Variation in Medication Adherence in Heart Failure

JAMA Internal Medicine (Impact Factor: 13.12). 02/2013; 173(6):1-2. DOI: 10.1001/jamainternmed.2013.2509
Source: PubMed
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    ABSTRACT: Medicare Part D has had important implications for patient outcomes and treatment costs among beneficiaries with congestive heart failure (CHF). This study finds that improved medication adherence associated with expansion of drug coverage under Part D led to nearly $2.6 billion in reductions in medical expenditures annually among beneficiaries diagnosed with CHF and without prior comprehensive drug coverage, of which over $2.3 billion was savings to Medicare. Further improvements in adherence could potentially save Medicare another $1.9 billion annually, generating upwards of $22.4 billion in federal savings over 10 years.
    The American journal of managed care 05/2013; 19(6 Suppl):s97-s100. · 2.26 Impact Factor
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    ABSTRACT: Hospitalizations for heart failure (HF) are increasing, and HF is the primary cause of readmission for all Medicare patients. Inpatient HF mortality is poor, but most morbidity and mortality occurs after hospital discharge. Readmissions attributable to HF persist or increase over time after discharge, and past HF admissions predict both readmission and mortality. The heightened risk of readmission dissipates slowly after discharge, suggesting that any intervention should be part of a lasting care package in the outpatient setting. Interventions that apply to multiple common medical comorbidities may be more likely to reduce overall adverse events.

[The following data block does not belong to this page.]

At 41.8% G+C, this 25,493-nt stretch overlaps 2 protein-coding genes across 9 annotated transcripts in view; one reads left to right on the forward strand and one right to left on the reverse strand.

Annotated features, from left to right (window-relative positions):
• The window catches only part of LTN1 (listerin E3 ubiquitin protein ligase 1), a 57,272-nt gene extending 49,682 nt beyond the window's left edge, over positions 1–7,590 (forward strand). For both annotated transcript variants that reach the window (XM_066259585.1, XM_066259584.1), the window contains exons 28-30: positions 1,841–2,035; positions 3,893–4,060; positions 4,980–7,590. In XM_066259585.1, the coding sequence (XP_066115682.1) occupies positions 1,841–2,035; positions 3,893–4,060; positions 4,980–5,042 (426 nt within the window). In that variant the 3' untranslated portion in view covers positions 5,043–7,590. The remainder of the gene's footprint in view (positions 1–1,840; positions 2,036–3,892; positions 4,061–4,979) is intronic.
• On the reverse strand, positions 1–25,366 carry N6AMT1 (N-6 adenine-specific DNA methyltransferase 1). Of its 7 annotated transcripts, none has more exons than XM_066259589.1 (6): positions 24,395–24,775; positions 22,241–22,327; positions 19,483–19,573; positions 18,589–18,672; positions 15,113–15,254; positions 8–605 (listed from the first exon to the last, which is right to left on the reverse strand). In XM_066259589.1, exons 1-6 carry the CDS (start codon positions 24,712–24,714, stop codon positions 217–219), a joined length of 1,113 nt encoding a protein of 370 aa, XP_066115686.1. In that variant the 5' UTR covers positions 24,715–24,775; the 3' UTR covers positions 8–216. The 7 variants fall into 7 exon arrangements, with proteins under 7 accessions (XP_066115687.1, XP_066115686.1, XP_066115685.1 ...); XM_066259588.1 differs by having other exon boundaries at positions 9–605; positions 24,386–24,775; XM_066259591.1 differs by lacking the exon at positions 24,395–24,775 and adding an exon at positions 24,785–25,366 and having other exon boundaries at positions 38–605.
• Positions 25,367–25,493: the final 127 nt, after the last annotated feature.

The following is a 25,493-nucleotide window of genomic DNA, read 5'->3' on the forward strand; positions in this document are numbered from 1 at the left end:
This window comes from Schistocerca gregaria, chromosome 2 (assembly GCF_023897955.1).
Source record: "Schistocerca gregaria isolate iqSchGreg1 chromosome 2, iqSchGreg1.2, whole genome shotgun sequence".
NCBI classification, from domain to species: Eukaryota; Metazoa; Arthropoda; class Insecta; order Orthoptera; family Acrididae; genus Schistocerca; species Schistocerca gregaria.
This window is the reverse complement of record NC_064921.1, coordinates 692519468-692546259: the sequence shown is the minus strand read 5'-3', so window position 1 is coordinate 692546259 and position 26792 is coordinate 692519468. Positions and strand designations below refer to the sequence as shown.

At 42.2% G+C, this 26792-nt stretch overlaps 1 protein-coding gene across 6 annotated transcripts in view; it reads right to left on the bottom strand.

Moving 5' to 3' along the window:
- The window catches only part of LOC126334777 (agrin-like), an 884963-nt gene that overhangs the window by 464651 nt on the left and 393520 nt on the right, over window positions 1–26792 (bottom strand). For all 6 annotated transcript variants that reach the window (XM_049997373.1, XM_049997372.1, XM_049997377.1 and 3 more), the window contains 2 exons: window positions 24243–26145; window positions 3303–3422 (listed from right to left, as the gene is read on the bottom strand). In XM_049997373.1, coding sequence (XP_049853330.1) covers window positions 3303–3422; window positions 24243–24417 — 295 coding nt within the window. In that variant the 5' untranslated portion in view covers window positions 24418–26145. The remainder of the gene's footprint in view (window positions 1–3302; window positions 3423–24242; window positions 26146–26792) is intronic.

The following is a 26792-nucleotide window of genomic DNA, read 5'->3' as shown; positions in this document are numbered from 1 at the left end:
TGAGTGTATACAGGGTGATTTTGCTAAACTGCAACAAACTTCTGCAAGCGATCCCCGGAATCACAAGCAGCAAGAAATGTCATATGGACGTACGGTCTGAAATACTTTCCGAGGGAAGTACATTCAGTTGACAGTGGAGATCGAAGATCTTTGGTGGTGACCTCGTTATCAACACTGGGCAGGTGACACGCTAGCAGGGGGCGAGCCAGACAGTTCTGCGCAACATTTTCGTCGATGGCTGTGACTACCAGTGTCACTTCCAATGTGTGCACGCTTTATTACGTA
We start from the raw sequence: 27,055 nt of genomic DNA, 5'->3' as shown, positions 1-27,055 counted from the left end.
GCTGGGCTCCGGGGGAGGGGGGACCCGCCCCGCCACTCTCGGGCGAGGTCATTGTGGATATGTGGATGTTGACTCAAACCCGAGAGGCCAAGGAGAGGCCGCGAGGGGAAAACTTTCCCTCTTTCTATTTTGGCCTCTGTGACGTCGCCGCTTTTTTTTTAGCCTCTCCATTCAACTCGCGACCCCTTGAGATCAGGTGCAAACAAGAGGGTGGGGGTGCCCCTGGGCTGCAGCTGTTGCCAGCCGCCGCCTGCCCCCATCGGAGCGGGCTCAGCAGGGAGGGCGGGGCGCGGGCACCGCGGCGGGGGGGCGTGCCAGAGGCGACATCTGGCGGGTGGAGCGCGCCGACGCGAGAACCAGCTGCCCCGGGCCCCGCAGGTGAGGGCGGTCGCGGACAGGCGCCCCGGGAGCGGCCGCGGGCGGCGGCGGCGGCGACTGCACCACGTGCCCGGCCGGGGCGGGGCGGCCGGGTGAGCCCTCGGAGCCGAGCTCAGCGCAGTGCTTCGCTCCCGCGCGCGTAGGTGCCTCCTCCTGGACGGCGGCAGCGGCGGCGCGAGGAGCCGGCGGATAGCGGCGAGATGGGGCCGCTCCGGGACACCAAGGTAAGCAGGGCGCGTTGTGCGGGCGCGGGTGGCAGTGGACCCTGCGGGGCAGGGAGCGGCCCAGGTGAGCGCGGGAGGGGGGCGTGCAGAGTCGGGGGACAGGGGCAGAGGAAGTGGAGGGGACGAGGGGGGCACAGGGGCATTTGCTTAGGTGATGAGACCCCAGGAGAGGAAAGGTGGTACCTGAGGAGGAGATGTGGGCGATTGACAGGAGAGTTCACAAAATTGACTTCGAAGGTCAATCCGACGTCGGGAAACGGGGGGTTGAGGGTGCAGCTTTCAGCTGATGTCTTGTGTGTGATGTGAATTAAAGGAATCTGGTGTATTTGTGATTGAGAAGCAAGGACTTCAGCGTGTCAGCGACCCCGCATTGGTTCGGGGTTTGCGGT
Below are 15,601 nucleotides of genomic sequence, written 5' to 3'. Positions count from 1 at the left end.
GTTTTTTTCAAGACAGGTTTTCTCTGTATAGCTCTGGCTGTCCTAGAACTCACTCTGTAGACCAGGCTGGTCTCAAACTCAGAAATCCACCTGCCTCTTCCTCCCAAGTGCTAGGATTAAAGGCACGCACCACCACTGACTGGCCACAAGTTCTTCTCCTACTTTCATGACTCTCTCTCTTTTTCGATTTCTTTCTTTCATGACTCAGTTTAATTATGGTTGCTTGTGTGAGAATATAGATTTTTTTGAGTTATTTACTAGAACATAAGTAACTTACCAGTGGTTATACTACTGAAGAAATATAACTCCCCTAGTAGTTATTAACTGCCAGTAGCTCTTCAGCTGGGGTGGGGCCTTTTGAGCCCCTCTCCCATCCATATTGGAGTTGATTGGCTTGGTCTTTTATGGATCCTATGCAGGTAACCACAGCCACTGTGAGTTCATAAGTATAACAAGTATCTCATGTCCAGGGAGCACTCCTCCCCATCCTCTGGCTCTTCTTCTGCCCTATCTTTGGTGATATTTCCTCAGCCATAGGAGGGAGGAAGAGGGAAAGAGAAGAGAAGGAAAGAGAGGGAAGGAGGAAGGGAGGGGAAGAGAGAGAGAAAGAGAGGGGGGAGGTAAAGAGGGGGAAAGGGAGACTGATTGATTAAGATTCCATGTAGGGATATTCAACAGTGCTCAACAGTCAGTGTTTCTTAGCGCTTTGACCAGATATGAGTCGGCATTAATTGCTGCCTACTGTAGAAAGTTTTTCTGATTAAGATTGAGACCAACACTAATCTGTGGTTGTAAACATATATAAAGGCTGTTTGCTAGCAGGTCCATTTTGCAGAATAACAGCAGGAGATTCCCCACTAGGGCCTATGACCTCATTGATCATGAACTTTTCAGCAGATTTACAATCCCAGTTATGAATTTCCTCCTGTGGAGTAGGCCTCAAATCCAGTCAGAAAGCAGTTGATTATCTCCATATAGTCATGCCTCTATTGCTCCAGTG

Heart Failure Clinics 07/2013; 9(3):303-20. DOI:10.1016/j.hfc.2013.04.005 · 1.84 Impact Factor
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    ABSTRACT: Recent and national data on adherence to heart failure drugs are limited, particularly among the disabled and some small minority groups, such as Native Americans and Hispanics. We compare medication adherence among Medicare patients with heart failure, by disability status, race/ethnicity, and income. Observational study. US Medicare Parts A, B, and D data, 5 % random sample, 2007-2009. 149,893 elderly Medicare beneficiaries and 21,204 disabled non-elderly beneficiaries. We examined 5 % of Medicare fee-for-service beneficiaries with heart failure in 2007-2009. The main outcome was 1-year adherence to one of three therapeutic classes: β-blockers, diuretics, and angiotensin-converting enzyme inhibitors (ACEIs)/angiotensin II receptor blockers (ARBs). Adherence was defined as having prescriptions in possession for ≥ 75 % of days. Among aged beneficiaries, 1-year adherences to at least one heart failure drug were 63 %, 57 %, 53 %, 50 %, and 52 % for Whites, Asians, Hispanics, Native Americans and Blacks, respectively; among the disabled, 1-year adherence was worse for each group: 57 %, 53 %, 48 %, 44 % and 43 % respectively. The racial/ethnic difference persisted after adjustment for age, gender, income, drug coverage, location and health status. Patterns of adherence were similar among beneficiaries on all three therapeutic classes. Among beneficiaries with close-to-full drug coverage, minorities were still less likely to adhere relative to Whites, OR = 0.61 (95 % CI 0.58-0.64) for Hispanics, OR = 0.59 (95 % CI 0.57-0.62) for Blacks and OR = 0.57 (95 % CI 0.47-0.68) for Native Americans. After the implementation of Medicare Part D, adherence to heart failure drugs remains problematic, especially among disabled and minority beneficiaries, including Native Americans, Blacks, and Hispanics. Even among those with close-to-full drug coverage, racial differences remain, suggesting that policies simply relying on cost reduction cannot eliminate racial differences.
    Journal of General Internal Medicine 12/2013; 29(4). DOI:10.1007/s11606-013-2692-x · 3.42 Impact Factor
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